Original article

CHROMagarTM Strep B for detecting group B Streptococcus in pregnant women at 35th to 37th of gestation

Anh Thi Truc Nguyenahttps://orcid.org/0000-0001-6612-9569, Loc Tran Mai Nguyenahttps://orcid.org/0000-0003-3232-3587, Ngoc Bich Trana,b,*https://orcid.org/0000-0002-2255-6398
Author Information & Copyright
aUniversity of Medicine and Pharmacy at Ho Chi Minh City, Ho Chi Minh City, Vietnam
bUniversity Medical Center at Ho Chi Minh City, Ho Chi Minh City, Vietnam
*Address correspondence to Ngoc Bich Tran at the University of Medicine and Pharmacy at Ho Chi Minh City; 217 Hong Bang, Ward 11, District 5, Ho Chi Minh City, Vietnam or University Medical Center at Ho Chi Minh City; 215 Hong Bang, Ward 11, District 5, Ho Chi Minh City, Vietnam; E-mail: bichngoctran@ump.edu.vn

© Copyright 2023 MedPharmRes. This is an Open-Access article distributed under the terms of the Creative Commons Attribution Non-Commercial License (http://creativecommons.org/licenses/by-nc/4.0/) which permits unrestricted non-commercial use, distribution, and reproduction in any medium, provided the original work is properly cited.

Received: Jan 04, 2022; Revised: May 20, 2022; Accepted: May 30, 2022

Published Online: Mar 31, 2023



Group B Streptococcus (GBS) is one of the common causes of neonatal sepsis spreading from mothers to newborns. A common method to isolate and identify GBS is using Blood agar which delivers results in at least 48 hours. Although chromogenic culture media including CHROMagarTM StrepB, can develop colored colonies for detecting pathogenic bacteria easily, there has not been approached GBS isolation in Vietnam. This study was conducted to find out the GBS infection ratio in pregnant women at the 35th – 37th week of gestation. Furthermore, this research evaluates the efficacy of CHROMagarTM StrepB media and Blood agar in GBS detection as well.


In a cross-sectional survey, a total of 258 pregnant women at 35th to 37th of gestation screened for GBS at Thuan Kieu General Clinic from 04/2021 to 12/2021 were recruited. Rectovaginal swabs from these patients were cultured on Blood agar and CHROMagarTM StrepB. We performed data analysis using SPSS ver 20, p<0.05 was statistically significant.


Overall, out of 258 participants, 52 (20.16%) were GBS carriers. CHROMagarTM StrepB has significantly higher sensitivity than blood agar if spending a similar time (1.52 fold, p-value < 0.001), or event training a shortened time (18 hours and 48 hours), CHROMagarTM StrepB media is still more sensitive than blood agar (1.16 fold, p-value 0.044).


In this study, the GBS infection ratio in pregnant women at 35-37 weeks of gestation at Thuan Kieu General Clinic is 20.16%. Culturing vaginal-rectal specimens on CHROMagarTM StrepB medium is higher sensitivity and rapidly than blood agar for GBS detection. CHROMagarTM StrepB should be used to get more effective in identifying GBS carriers in near-term pregnant women.

Keywords: cross-sectional study; GBS; Group B streptococcus; CHROMagarTM StrepB


GBS is a Gram-positive coccus that lives in women’s gastrointestinal and genital tract and doesn’t cause any symptoms in most situations. However, by spreading from mothers to newborns when they go into labor or pregnant’s amniotic membrane breaks, GBS can cause neonatal infections such as hypothermia, meningitis, and sepsis, which is the main cause of perinatal death [1]. Therefore, GBS in the vagina should be screened to detect GBS colonization in pregnant women.

In 1996, the Centers for Disease Control and Prevention (CDC) recommended screening for GBS with the cooperation of many professional organizations. According to CDC guidelines in 2010, GBS screening is recommended for all pregnant women at 35-37 weeks of gestation. Acceptable media are Tryptic Soy Agar with 5% sheep blood or Columbia Agar with 5% sheep blood (blood agar), Columbia Agar with colistin and nalidixic acid, and Chromogenic Agar [2]. Chromogenic Agar has been developed yielding GBS colonies with a unique predictive color and evaluated for genital specimens [3]. In the case of using CHROMagarTM StrepB media, GBS colonies are lilac purple whereas others are blue, pink, or white colonies.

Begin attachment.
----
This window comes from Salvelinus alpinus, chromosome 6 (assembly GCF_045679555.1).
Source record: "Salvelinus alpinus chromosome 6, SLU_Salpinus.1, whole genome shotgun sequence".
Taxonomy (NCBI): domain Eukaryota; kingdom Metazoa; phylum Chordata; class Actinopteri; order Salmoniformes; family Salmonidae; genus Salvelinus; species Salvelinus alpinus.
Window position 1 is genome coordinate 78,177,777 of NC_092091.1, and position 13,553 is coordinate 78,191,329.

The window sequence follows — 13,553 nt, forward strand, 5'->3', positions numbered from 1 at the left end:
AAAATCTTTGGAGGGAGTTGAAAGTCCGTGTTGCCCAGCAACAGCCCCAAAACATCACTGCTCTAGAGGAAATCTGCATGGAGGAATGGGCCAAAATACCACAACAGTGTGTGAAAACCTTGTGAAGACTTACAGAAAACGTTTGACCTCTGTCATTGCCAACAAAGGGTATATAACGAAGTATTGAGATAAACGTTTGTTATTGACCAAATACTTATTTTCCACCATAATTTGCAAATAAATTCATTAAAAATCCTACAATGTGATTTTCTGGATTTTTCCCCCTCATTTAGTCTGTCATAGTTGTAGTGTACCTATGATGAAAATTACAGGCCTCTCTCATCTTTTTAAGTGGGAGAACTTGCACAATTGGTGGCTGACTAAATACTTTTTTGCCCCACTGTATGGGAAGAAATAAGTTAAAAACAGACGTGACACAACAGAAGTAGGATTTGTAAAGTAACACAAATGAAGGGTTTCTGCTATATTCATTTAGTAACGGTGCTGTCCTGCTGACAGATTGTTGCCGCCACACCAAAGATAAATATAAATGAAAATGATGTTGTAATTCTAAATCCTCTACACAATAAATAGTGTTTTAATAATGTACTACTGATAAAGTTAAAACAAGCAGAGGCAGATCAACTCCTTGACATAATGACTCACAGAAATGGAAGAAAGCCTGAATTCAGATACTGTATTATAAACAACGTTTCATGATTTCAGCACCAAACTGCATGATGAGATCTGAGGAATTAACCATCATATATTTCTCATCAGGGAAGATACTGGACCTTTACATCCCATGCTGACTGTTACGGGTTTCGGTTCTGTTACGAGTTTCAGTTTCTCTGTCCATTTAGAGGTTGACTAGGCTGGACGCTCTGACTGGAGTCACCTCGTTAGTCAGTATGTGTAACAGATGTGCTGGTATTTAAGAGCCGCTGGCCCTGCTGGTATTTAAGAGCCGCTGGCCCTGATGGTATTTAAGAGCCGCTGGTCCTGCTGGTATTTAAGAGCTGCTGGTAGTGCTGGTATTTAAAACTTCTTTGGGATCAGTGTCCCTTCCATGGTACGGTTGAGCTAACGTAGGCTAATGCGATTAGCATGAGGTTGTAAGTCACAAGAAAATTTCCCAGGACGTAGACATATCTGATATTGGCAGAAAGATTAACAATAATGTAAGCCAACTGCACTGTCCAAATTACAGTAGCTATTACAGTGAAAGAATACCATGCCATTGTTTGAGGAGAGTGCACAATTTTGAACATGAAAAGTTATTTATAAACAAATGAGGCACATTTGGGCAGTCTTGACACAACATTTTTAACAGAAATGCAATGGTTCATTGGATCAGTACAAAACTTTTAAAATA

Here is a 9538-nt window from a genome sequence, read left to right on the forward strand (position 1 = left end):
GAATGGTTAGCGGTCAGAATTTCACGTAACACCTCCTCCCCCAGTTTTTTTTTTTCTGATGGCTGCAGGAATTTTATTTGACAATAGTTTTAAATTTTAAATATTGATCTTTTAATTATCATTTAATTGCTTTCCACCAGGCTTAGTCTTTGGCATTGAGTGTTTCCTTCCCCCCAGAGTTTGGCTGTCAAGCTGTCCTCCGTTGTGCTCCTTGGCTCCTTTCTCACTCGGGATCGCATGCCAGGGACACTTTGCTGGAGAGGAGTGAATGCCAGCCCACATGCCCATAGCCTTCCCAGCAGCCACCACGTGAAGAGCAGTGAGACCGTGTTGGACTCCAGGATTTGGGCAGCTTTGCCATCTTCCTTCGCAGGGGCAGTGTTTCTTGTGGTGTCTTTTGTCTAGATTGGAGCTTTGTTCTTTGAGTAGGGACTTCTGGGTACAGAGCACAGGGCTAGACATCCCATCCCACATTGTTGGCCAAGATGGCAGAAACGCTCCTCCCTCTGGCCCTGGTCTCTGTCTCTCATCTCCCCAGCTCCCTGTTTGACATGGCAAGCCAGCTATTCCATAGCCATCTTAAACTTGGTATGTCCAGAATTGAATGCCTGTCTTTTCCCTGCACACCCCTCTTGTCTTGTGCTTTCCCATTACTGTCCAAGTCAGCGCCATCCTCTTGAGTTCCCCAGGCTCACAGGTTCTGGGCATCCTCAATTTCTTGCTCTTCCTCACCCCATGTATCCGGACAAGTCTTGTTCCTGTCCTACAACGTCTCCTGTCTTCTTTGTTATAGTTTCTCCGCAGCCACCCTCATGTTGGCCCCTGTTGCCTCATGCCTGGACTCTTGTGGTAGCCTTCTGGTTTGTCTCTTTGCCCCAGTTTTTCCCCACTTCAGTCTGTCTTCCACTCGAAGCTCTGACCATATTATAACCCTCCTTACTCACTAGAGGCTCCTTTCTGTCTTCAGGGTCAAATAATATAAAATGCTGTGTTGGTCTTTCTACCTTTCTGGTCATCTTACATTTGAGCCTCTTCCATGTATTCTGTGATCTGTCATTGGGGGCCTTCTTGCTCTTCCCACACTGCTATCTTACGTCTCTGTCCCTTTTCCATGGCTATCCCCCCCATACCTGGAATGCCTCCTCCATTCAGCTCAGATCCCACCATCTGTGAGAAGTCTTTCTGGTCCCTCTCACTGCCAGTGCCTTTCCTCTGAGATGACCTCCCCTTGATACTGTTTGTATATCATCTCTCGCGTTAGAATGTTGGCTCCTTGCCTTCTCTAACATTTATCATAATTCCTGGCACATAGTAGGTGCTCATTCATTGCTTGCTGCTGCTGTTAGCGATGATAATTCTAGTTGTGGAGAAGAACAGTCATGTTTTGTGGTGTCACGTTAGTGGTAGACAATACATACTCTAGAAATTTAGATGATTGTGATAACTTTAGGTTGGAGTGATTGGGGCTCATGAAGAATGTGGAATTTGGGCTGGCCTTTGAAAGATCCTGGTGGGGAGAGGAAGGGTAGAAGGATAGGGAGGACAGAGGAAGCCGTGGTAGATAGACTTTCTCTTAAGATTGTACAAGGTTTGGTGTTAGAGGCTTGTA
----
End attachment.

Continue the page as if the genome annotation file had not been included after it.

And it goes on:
There has been much research about using Chromogenic Agar in isolation and identification of GBS in pregnant women all over the world. Many studies have shown that chromogenic Agar has a good alternative for the detection and identification of GBS, in particular, the research by Vijaya Doddaiah in India, Toyohisa Morita in Japan, Manuel Rosa-Fraile and Barbara Spellerberg in America [4, 5, 6].

However, using Blood agar is the common method for GBS isolating and identification in Vietnam. To our knowledge, there has been no research on the effects of chromogenic media in GBS screening in pregnant women in Vietnam. Therefore, this study aims to figure out the GBS infection ratio in pregnant women at 35th -37th weeks of gestation by using CHROMagarTM StrepB and blood agar. In addition, we also compare the efficacy of CHROMagarTM StrepB and blood agar in GBS detection.


2.1. Study design and participants

A cross-sectional study was conducted at Thuan Kieu General Clinic in Ho Chi Minh City, Vietnam, from April to December 2021. The eligible participants of our study were pregnant women at 35-37 weeks of gestation who were older than 18 years old and had no mental problems. The pregnant women who had used vaginal suppositories before screening or could not define weeks of gestation were excluded from the list.

The sample size was calculated according to the one proportion-estimation formula:

n Z 1 α 2 2 p ( 1 p ) d 2

with p = 12.6% (according to Wei Dai’s study) so the sample size is equal to or more than 169 [7]. So 258 was chosen as the sample size.

2.2. Ethical clearance

Before being recruited into the study, subjects have clearly explained the benefits, purposes, and disadvantages of participating in the study, and had the right to opt out of the study. The proposal research was reviewed and approved by the Ethics Committee of the University of Medicine and Pharmacy at Ho Chi Minh City (approval number: 34/HÐÐÐ-ÐHYD).

2.3. Data collection